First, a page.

The easiest way for users and Google to find your latest posts and pages is by adding internal links. You can’t publish and pray that the search engines find it. So, are internal links good for SEO? Yes, they are uber important.
Internal links can nudge the search engines to what are the most important pages, and those that aren’t. The right internal link strategy can result in an SEO boost. And unlike backlinks, which can take ages to build and you can’t control them, you can decide what happens on your website.
Thankfully, it’s easy to learn how to build internal links and put the right strategy in place.
What are internal links?
Let’s start with the basics. An internal link is any link from one page on your website to another page on your website. Think of them as a way to easily direct visitors to keep reading more of your content.
Internal links make it easy for users to find content on your website. Search engines use them to find new pages, which they then index and rank. If a page has no internal links pointing to it, it’ll be hard to find by both users and search engines. We call such pages orphans.
You probably have a load of internal links on your website without realizing it. If you have a top navigation menu, you have some internal links. Some web designers will put internal links in the footer to make it easy to find key pages and posts.
Another type of internal link you’ll likely have is contextual links. These are links within your content. Typically, contextual links point the visitor to related and interesting content. They also help search engines decide what content is more important.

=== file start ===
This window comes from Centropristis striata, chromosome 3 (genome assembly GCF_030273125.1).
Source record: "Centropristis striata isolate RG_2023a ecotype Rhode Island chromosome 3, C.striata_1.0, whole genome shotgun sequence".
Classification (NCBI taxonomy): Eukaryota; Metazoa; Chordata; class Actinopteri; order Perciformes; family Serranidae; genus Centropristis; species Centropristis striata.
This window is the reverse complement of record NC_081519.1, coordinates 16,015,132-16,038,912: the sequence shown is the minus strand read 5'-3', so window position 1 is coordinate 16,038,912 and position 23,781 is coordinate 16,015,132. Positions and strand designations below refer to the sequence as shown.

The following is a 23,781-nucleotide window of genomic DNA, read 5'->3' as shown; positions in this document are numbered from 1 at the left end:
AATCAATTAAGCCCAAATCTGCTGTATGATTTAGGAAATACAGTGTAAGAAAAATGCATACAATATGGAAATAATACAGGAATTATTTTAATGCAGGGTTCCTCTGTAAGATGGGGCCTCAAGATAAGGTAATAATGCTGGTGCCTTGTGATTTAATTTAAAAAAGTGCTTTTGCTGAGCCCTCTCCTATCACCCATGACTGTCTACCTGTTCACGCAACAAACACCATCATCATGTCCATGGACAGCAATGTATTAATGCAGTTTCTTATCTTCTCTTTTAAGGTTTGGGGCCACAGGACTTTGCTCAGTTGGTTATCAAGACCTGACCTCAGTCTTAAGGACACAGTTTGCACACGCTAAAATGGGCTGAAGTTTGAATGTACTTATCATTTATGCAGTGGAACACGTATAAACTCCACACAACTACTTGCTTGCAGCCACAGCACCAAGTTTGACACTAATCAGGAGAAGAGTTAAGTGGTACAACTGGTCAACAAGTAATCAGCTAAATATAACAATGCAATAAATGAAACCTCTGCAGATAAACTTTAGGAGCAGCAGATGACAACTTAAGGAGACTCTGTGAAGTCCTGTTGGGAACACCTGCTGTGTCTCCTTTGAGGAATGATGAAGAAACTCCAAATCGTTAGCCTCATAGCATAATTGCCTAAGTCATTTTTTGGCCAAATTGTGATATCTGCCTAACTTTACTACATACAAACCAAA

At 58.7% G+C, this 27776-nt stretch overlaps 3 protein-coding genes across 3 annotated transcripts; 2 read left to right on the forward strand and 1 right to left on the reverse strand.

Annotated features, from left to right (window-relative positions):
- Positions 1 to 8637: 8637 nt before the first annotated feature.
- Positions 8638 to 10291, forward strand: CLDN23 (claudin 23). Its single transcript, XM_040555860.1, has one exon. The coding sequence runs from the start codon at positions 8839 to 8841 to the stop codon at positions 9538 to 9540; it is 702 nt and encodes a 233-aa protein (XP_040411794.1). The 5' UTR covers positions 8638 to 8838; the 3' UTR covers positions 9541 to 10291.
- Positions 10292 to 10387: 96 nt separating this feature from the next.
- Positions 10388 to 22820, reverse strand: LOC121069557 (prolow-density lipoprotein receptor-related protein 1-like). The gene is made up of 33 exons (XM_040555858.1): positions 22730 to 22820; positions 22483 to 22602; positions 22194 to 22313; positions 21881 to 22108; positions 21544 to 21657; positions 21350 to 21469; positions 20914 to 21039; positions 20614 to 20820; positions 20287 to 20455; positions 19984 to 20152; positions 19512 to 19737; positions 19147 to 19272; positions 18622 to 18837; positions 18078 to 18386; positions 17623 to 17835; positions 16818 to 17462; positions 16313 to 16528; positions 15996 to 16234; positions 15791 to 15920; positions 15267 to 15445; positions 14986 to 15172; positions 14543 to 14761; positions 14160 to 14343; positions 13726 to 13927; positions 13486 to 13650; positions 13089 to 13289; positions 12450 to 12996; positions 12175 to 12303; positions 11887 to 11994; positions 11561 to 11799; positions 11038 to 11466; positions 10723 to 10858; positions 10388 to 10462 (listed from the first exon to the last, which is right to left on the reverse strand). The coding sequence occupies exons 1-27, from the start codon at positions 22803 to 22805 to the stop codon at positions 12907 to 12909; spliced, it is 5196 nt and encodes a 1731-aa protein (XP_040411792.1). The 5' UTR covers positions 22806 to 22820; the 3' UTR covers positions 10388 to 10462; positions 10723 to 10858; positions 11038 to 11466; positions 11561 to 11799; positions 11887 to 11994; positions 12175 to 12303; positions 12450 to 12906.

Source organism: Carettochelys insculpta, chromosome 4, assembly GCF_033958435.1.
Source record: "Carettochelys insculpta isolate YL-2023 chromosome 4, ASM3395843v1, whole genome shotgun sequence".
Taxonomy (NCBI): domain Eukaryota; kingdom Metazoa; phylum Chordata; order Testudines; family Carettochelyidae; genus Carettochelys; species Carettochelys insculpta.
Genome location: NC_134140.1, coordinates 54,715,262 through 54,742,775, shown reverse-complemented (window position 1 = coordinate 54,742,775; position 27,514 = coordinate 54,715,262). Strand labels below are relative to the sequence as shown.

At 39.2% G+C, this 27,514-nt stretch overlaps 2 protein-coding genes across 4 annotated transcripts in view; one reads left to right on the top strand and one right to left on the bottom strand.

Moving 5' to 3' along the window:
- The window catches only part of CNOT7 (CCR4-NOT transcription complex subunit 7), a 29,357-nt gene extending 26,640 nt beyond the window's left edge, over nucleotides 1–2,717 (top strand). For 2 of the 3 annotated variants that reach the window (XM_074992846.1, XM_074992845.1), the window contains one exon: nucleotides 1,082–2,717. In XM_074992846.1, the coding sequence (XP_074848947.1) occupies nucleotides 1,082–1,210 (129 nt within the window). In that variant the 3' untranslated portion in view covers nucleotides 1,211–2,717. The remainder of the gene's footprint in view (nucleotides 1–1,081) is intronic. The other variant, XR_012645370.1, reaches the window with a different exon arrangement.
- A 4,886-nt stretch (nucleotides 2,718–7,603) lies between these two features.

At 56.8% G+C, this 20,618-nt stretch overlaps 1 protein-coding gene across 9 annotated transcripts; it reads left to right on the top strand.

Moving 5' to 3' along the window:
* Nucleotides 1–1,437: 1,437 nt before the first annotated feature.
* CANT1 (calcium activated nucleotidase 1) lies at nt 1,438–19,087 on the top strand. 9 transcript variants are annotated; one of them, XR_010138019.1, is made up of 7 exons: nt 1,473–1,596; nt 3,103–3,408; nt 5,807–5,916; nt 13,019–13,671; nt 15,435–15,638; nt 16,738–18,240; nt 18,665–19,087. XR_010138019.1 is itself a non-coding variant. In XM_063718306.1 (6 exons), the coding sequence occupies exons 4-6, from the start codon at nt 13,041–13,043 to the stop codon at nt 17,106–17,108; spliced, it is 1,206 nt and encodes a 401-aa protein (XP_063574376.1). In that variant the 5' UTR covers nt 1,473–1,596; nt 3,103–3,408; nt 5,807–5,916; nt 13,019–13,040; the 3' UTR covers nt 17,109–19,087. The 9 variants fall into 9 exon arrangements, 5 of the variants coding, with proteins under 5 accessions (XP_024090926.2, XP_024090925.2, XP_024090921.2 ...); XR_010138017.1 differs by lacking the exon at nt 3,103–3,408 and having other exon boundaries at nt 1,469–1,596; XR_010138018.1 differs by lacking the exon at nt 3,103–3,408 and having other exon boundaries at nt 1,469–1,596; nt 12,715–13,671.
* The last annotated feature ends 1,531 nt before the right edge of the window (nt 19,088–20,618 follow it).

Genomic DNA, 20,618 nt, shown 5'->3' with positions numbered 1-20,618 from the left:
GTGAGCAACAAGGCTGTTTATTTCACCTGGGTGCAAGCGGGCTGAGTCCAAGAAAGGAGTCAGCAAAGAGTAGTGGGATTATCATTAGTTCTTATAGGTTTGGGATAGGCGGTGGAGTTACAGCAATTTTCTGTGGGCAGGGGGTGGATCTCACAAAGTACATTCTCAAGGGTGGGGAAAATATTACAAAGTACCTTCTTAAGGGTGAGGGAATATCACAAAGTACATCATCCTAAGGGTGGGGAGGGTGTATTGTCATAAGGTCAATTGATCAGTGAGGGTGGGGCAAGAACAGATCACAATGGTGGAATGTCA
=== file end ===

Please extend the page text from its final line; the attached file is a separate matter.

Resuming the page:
The more links a page receives, the more important it will seem to search engines. So, having internal links and a strategy is crucial to your SEO.
How are they different to external links?
It’s easy to think of internal links as keeping a visitor on your website for longer. An external link sends them away from your website.
Say you have a location page that helps visitors find your address. You might have an internal link to the contact us page as they might have a question or two before setting off. You also might have an external link to Google Maps to help visitors plan how they’ll get to your business.
These link types happen on your page and are different from backlinks. A backlink is a link from another website that points to yours. We’re not going to cover backlinks, but we have a few posts that cover the topic.
What makes Internal links so important?
I talk to clients about making their website sticky. What I mean is focus on keeping visitors on there for as long as possible. The longer a visitor sticks around, the more likely they will convert into a customer.
Internal links are a great way to increase stickiness as you’re directing or nudging your visitor to another piece of content. Imagine if every visitor read 4 or 5 pages rather than a single post, you’ll see a massive improvement in how profitable your business is.
Search engines use internal links to find new pieces of content as they start by crawling pages they already have in their index to see if they have changed. So, if you want to rank more pages, you’ll want to increase the likelihood that your existing pages will by creating internal links.
As your homepage probably has the most backlinks and internal links pointing to it, it will have the greatest link value. Adding a link to your new blog post from the homepage will be far more powerful than from a blog category page, resulting in that page ranking faster.
Google does use a link quality score to determine how valuable a link is. So you can’t just add 100 new internal links to a page and hope it ranks. They have relevant and well-placed links. Otherwise, Google will ignore them or penalize you.
Creating an internal linking strategy that boosts rankings
Many webmasters don’t have a clue about the number of internal links each page has or if they use the keyword in the anchor text. Both are critical to boosting how the search engines still your website.